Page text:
A key challenge for Tanzania's economy is the estimated 800,000 young women and men who enter the job market annually with only limited opportunities to find a productive job.

Maintaining and accelerating growth requires the right policies. Tanzania's impressive growth to date has been driven by the decisions of the past. Future growth will be driven by the decisions of today's leaders. The Government of Tanzania is clear that it is focused on achieving an annual 10% rate of growth by 2020 but, to build on the current momentum, it needs to pay attention to three key areas. These are the subject of this latest economic update.

Firstly, the government should maintain its prudent macroeconomic policy management. Secondly, there should be effective management of public investment. Thirdly, Tanzania needs to unlock the growth potential of the private sector. There is no alternative to private sector-led growth to reach the levels of investment, employment and poverty reduction that will fulfil the aspirations of the Tanzanian people.

As Tanzania enjoyed a decade of stable growth, the country also made very impressive progress towards creating an efficient, low-cost mobile money infrastructure. This helped to extend financial inclusion for the benefit of many. However, the much larger formal financial system, which is critical for the growth of the business sector, continues to lag behind. Additional steps are therefore needed to further improve the mobilization of savings, whilst providing access to affordable credit to the real economy. Interest rates remain high and access to credit very restricted, resulting in a lower ratio of credit to the private sector relative to Tanzania's GDP, compared to regional and global comparators.

Three directions are suggested to secure the prospects of citizens like Hadiya and Mzuzi and many more like them.

Firstly, undertake measures to expand access to those still not participating in financial services: almost one out of three adults lacks access to financial services, with women and citizens in rural areas still strongly disadvantaged. A complete and swift roll out of an efficient and inclusive National ID system, coupled with the shift towards electronic payments for government-related transactions, including for social transfers such as TASAF, could facilitate the expansion and deepening of financial inclusion.

Secondly, deepening inclusion by broadening the use of more advanced financial products and services could help Tanzania move towards a more formalized, transparent, and dynamic economy. This can be achieved through measures that foster competition between banks and other financial service providers.

Last but not least, Tanzanians' access to affordable long-term credit needs to be improved. Reducing the pressure of public borrowing would reduce the disincentives for lending to the private sector, which would in turn improve the availability of long-term credit.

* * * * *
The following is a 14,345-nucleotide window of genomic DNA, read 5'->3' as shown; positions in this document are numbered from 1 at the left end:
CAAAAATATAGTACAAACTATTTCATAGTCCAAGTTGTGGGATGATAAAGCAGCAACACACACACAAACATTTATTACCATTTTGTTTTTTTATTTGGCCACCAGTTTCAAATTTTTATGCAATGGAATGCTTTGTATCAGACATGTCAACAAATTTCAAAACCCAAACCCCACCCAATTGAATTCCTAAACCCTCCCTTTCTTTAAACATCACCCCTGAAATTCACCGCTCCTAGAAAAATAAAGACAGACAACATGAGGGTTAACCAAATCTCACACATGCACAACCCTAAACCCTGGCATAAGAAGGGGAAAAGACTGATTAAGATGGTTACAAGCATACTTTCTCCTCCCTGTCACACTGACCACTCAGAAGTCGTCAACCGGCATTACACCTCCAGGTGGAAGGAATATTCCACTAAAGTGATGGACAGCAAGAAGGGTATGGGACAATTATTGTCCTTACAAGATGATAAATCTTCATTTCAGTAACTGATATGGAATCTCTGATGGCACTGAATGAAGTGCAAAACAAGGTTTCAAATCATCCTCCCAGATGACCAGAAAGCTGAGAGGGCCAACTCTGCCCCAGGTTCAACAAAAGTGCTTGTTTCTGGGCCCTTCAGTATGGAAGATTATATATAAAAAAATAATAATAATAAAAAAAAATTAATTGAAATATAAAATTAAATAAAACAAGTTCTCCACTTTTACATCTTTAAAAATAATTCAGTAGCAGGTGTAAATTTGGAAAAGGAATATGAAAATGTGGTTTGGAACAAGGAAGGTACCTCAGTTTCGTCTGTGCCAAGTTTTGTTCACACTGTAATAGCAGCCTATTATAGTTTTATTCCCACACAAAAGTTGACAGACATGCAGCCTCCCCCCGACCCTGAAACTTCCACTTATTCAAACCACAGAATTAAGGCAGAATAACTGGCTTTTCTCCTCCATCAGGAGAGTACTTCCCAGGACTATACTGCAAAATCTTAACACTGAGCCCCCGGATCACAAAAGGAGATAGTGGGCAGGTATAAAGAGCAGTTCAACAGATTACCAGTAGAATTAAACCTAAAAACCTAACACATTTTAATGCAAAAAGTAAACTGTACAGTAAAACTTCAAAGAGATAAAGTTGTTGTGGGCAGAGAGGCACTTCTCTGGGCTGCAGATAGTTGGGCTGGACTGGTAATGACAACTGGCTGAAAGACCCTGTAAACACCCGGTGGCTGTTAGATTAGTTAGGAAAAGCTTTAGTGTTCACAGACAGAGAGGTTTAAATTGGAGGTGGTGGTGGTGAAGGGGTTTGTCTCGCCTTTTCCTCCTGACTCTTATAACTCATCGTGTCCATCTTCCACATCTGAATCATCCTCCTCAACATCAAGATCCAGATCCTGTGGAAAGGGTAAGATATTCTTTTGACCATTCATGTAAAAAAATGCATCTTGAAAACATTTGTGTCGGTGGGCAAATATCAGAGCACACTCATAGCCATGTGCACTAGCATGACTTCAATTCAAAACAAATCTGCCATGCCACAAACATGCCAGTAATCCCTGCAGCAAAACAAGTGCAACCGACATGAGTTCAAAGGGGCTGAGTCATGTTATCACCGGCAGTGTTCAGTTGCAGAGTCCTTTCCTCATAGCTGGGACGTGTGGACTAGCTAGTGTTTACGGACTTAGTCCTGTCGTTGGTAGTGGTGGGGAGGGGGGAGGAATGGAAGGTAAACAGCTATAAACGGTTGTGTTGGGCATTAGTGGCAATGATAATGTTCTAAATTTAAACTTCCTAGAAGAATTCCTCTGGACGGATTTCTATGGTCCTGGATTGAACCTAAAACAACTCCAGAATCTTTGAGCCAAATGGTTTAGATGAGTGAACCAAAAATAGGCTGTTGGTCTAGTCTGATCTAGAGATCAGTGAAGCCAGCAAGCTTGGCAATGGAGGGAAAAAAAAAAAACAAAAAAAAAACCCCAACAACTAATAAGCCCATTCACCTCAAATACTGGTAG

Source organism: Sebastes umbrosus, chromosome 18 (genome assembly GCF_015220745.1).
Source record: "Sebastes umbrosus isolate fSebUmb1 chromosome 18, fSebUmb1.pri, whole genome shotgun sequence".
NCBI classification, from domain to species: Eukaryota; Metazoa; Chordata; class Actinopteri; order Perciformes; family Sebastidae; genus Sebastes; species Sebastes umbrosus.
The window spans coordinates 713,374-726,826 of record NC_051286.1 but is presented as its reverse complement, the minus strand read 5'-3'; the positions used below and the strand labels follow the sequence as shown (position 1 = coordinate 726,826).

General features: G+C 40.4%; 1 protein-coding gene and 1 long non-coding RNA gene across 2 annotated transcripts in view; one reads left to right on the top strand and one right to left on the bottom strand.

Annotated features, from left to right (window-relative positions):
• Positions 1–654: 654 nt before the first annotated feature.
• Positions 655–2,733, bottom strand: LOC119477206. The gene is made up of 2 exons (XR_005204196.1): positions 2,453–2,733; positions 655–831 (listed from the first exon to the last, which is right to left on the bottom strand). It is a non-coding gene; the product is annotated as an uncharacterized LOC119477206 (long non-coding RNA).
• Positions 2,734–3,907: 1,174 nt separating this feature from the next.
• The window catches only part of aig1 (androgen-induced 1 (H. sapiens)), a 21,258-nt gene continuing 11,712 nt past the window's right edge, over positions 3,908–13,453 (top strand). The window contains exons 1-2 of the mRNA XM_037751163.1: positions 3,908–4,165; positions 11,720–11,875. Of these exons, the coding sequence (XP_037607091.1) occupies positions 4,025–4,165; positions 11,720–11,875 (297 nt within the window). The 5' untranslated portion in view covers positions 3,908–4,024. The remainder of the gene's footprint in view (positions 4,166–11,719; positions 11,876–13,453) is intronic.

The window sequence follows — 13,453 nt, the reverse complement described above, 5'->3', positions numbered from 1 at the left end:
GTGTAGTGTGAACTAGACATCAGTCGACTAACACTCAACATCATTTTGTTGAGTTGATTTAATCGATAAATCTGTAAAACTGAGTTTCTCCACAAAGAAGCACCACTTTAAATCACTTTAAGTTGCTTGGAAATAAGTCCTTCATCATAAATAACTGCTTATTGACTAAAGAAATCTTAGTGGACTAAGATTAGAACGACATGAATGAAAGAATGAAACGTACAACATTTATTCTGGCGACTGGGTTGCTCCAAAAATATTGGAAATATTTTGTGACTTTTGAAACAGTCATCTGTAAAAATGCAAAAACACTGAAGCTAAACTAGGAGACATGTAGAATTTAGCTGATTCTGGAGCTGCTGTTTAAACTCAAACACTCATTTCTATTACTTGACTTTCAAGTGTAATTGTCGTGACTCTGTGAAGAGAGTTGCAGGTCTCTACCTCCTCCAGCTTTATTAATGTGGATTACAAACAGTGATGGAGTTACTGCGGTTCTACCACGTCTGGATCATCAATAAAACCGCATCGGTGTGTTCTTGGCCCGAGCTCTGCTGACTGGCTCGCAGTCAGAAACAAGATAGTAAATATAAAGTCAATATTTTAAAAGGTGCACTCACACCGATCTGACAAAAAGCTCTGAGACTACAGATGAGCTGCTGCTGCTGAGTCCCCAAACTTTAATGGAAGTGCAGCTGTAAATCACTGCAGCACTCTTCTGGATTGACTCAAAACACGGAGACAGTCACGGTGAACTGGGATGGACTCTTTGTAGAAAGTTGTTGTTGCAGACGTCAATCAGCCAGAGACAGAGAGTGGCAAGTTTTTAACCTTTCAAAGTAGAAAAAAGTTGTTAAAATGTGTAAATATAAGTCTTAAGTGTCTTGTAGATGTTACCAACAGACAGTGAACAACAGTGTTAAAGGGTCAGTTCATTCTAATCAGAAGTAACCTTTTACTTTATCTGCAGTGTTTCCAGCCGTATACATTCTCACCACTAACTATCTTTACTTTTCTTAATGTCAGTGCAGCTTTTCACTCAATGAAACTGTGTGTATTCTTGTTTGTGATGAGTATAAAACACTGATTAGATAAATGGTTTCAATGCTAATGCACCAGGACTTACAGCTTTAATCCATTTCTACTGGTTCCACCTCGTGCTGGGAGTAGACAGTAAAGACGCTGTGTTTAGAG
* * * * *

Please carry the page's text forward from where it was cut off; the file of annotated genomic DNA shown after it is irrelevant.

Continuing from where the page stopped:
Tanzania holds great potential for accelerating its growth for the benefit of all citizens. Taking measures to bring money within reach of enterprising citizens will help to harness their latent talent, energy and drive. This will not only contribute to growth of the economy, but widen opportunities for men and women, the Hadiyas and Mzuzi's, to benefit and play their part.

With these needs in mind, Tanzania is among the 25 priority countries within the World Bank Group's Universal Financial Access 2020 initiative, whose goal is to enable access to transaction accounts as a first step toward broader financial inclusion.

We hope that this Ninth Edition of the Tanzania Economic Update will contribute to the debate.

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About the Author

Bella Bird became the Country Director for Tanzania, Burundi, Malawi and Somalia in July 2015. She is based in Dar es Salaam, Tanzania. Prior to taking up this role, Bella was the World Bank Country Director for Sudan, South Sudan and Somalia, based in Nairobi, Kenya from 2011 to 2015. Before joining the Bank in 2011, Bella served in various leadership positions in the UK Department for International Development (DFID). From 2009 - 2011, she was Head of Governance Policy in DFID. She provided leadership to a number of international policy processes at the OECD, as well as leading policy development on governance and fragile states policy within DFID. Bella also previously served in the roles of Head of DFID Nepal and of DFID Vietnam. Prior to these positions, she spent seven years with DFID as an adviser on poverty and social issues in Kenya, Tanzania and Uganda. She played a leadership role for the UK government and internationally on policies to promote state-building and peace building, championing aid effectiveness and south-south collaboration.

Pension funds can play a pivotal role in African aspirations for 2063

19.06.2017Gerald Gondo, Business Development Executive, RisCura Africa

African equities have recently faced strong headwinds, despite the positive fundamental growth prospects presented by the continent, writes RisCura Africa's Business Development Executive, Gerald Gondo.

If one considers the negative return profiles of a number of the African equity indices over the last two years, it would not be surprising if investors questioned the much-vaunted tag-lines of "Africa rising" and "demographic dividend". Should they retain their confidence that Africa will master its short-term challenges and look to the long-term prospects?